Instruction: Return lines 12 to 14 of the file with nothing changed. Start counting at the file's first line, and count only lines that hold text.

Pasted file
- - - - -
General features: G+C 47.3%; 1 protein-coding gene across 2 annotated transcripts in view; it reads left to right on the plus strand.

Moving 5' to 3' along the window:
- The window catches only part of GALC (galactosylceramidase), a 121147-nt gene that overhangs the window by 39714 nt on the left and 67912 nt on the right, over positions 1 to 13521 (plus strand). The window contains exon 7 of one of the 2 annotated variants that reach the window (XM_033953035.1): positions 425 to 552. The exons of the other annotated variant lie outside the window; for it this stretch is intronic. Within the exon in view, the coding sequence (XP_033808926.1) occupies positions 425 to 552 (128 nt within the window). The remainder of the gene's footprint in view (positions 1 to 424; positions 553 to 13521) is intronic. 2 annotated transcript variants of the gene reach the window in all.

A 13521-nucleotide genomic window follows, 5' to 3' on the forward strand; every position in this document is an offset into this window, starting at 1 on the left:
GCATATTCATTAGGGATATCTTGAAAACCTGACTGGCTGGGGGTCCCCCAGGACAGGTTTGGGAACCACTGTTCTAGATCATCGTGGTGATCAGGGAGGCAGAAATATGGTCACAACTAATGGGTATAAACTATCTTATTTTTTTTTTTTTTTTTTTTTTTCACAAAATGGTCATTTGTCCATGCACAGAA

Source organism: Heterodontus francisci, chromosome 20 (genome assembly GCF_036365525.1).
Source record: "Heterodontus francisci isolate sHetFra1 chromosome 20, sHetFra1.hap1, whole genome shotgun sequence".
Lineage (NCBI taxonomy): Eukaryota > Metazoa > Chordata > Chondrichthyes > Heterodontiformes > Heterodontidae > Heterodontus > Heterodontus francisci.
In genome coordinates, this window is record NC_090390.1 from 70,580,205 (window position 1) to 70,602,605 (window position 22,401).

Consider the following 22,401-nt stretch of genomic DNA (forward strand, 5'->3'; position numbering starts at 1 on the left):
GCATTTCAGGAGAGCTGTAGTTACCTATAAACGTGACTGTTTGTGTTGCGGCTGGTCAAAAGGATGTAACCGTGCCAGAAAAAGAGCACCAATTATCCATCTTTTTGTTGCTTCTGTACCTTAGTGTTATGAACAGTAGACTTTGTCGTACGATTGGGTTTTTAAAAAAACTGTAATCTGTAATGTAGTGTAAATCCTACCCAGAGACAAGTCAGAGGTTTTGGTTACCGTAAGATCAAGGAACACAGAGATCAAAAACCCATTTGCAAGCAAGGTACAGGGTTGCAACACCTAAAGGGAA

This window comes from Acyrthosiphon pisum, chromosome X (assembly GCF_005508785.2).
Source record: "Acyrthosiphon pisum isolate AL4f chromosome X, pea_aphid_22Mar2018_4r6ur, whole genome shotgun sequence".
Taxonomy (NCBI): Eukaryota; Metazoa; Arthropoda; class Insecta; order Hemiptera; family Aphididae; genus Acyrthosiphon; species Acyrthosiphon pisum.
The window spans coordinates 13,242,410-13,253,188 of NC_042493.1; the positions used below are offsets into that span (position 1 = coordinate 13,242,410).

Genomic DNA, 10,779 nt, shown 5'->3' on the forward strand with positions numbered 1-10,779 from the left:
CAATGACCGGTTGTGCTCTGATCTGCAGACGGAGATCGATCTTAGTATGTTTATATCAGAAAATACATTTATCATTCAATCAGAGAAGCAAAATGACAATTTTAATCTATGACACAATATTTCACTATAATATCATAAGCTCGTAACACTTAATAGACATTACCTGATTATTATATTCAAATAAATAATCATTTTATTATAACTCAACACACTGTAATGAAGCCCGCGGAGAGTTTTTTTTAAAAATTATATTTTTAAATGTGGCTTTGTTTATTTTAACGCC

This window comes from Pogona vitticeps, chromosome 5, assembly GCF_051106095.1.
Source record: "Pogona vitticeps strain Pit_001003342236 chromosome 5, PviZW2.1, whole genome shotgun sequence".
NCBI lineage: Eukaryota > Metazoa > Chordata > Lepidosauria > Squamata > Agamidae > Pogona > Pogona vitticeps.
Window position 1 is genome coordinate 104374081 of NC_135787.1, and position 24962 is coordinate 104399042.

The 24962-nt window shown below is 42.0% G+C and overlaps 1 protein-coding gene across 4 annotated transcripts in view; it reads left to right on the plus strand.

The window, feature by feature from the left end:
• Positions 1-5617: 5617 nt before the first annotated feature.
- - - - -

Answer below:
This window comes from Acyrthosiphon pisum, chromosome X (assembly GCF_005508785.2).
Source record: "Acyrthosiphon pisum isolate AL4f chromosome X, pea_aphid_22Mar2018_4r6ur, whole genome shotgun sequence".
Taxonomy (NCBI): Eukaryota; Metazoa; Arthropoda; class Insecta; order Hemiptera; family Aphididae; genus Acyrthosiphon; species Acyrthosiphon pisum.